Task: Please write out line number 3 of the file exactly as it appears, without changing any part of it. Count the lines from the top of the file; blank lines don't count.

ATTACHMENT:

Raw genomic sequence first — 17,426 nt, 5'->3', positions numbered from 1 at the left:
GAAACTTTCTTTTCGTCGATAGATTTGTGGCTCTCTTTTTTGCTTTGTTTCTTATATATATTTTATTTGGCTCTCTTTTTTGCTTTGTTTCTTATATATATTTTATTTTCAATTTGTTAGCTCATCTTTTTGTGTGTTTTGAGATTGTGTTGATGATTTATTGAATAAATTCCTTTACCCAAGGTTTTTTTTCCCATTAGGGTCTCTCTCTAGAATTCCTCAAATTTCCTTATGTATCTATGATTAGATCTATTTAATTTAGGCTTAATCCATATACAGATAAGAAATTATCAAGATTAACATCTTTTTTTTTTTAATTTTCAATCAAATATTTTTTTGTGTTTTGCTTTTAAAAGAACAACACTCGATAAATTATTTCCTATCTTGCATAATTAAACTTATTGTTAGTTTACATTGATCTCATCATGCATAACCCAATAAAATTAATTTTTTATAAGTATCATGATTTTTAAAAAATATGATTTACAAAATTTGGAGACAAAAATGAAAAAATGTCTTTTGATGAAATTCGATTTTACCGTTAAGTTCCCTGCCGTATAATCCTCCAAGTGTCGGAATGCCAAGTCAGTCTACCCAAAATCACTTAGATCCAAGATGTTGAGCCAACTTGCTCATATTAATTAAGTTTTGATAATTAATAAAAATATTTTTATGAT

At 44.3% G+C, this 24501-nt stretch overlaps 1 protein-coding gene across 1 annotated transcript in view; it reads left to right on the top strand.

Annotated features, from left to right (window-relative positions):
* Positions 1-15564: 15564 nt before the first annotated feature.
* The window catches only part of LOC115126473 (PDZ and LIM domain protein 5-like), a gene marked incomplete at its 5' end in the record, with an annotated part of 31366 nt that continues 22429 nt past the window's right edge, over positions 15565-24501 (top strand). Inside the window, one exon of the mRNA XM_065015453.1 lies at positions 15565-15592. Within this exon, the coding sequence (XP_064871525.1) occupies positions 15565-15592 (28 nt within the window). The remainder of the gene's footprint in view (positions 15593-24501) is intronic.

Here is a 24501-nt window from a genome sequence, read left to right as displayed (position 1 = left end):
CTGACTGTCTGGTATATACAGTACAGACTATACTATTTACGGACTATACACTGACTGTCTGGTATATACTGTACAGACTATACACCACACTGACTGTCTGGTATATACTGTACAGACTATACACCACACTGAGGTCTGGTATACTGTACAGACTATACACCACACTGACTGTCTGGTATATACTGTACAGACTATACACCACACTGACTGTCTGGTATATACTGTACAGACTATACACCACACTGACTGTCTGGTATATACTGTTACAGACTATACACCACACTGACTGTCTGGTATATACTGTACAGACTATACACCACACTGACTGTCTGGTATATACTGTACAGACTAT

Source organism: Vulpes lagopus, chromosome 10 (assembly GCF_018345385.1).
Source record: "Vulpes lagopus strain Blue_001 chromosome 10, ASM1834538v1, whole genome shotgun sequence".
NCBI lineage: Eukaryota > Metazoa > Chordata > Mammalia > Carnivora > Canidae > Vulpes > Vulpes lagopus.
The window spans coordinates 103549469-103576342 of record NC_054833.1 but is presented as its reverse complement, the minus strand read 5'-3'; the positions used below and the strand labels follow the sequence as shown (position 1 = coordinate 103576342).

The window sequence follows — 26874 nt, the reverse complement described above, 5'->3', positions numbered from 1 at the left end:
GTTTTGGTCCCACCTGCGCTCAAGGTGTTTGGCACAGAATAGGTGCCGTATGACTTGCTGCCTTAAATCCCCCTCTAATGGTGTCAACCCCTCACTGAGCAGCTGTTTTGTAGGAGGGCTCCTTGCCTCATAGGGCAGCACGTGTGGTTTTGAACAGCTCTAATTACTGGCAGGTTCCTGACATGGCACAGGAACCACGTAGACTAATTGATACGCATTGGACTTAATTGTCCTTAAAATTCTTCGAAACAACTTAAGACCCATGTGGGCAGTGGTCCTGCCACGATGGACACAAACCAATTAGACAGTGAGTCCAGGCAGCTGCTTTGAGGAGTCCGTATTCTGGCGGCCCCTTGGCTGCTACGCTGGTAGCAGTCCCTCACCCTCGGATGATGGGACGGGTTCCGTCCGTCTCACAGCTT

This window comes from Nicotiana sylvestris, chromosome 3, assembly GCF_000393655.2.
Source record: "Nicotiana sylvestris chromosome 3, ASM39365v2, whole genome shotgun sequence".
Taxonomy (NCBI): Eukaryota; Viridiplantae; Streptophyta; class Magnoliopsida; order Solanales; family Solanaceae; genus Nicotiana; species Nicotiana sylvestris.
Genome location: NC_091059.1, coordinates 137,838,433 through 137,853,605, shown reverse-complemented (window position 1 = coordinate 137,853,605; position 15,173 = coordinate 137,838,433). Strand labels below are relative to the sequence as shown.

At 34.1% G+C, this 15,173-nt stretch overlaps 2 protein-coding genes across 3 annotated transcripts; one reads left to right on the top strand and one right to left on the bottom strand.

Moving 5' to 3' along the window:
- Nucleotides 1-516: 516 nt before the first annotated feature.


At 44.3% G+C, this 24501-nt stretch overlaps 1 protein-coding gene across 1 annotated transcript in view; it reads left to right on the top strand.